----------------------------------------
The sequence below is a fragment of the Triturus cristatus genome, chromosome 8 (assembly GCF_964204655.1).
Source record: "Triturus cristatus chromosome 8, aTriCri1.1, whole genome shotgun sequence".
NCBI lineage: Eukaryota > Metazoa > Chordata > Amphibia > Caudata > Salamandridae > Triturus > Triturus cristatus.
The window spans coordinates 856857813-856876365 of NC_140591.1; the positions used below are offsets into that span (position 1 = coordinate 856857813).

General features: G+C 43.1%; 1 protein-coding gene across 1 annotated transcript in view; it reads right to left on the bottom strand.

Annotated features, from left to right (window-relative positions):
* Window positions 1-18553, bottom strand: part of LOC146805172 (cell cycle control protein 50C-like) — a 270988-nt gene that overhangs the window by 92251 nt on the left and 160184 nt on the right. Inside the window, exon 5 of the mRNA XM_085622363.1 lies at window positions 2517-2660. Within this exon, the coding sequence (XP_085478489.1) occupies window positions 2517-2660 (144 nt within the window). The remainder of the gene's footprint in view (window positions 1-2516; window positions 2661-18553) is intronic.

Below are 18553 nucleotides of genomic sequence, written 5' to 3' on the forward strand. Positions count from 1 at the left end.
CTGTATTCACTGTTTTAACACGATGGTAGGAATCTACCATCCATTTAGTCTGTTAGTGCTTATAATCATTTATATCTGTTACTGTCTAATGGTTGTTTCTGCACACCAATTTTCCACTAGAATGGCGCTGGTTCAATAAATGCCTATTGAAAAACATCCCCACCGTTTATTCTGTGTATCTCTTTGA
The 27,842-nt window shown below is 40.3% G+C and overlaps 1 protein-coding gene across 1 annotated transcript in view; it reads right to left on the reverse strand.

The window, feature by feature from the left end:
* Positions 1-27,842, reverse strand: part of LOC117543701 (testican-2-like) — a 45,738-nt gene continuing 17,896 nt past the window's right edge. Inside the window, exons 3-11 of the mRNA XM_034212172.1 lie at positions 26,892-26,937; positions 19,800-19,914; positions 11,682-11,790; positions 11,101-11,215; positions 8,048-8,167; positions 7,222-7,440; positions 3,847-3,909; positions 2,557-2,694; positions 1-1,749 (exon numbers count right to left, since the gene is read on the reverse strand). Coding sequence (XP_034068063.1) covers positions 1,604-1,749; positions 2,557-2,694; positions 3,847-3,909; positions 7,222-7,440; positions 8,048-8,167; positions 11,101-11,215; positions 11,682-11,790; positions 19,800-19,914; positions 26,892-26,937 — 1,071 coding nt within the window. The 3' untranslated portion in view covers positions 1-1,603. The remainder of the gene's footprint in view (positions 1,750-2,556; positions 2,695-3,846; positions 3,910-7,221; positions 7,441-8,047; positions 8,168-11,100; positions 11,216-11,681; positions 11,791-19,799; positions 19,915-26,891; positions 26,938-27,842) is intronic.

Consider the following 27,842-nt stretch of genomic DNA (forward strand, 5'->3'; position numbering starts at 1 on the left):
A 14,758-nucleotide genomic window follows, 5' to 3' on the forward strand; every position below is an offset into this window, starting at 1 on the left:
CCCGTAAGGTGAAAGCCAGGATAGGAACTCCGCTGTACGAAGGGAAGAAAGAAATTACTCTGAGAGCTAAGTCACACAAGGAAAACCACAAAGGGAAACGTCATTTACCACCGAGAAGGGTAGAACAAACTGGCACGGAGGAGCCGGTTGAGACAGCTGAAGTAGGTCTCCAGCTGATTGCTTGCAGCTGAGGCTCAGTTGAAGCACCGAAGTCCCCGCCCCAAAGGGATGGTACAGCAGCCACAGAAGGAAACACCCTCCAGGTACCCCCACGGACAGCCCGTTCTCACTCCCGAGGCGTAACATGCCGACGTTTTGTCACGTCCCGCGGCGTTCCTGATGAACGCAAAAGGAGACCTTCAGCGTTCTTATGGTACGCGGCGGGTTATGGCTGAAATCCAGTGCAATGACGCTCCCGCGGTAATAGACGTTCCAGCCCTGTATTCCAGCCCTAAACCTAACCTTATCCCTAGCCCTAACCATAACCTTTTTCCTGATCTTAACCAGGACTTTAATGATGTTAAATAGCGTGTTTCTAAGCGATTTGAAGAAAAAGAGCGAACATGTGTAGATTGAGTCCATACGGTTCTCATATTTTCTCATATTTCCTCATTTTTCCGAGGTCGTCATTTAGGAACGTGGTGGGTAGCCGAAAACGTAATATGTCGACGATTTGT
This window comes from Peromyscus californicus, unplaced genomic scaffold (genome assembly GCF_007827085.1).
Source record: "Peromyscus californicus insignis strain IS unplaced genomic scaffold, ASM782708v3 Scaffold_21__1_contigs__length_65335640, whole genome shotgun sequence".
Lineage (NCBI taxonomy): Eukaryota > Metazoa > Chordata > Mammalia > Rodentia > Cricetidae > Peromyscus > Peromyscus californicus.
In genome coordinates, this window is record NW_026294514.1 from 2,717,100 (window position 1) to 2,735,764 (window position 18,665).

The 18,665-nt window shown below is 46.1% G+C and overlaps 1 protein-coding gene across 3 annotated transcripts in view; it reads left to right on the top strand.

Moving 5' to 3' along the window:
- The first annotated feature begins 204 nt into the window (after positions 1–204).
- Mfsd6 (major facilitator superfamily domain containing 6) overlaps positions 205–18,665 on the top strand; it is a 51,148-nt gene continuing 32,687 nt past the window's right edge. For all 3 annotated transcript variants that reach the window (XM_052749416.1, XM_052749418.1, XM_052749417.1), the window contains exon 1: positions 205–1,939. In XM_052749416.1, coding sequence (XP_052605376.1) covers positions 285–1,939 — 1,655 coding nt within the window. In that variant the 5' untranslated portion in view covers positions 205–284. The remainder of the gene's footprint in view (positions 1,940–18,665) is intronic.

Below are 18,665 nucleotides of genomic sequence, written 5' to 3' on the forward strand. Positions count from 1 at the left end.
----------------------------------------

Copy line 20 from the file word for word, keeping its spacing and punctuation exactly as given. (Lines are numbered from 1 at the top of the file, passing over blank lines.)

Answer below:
The 18,665-nt window shown below is 46.1% G+C and overlaps 1 protein-coding gene across 3 annotated transcripts in view; it reads left to right on the top strand.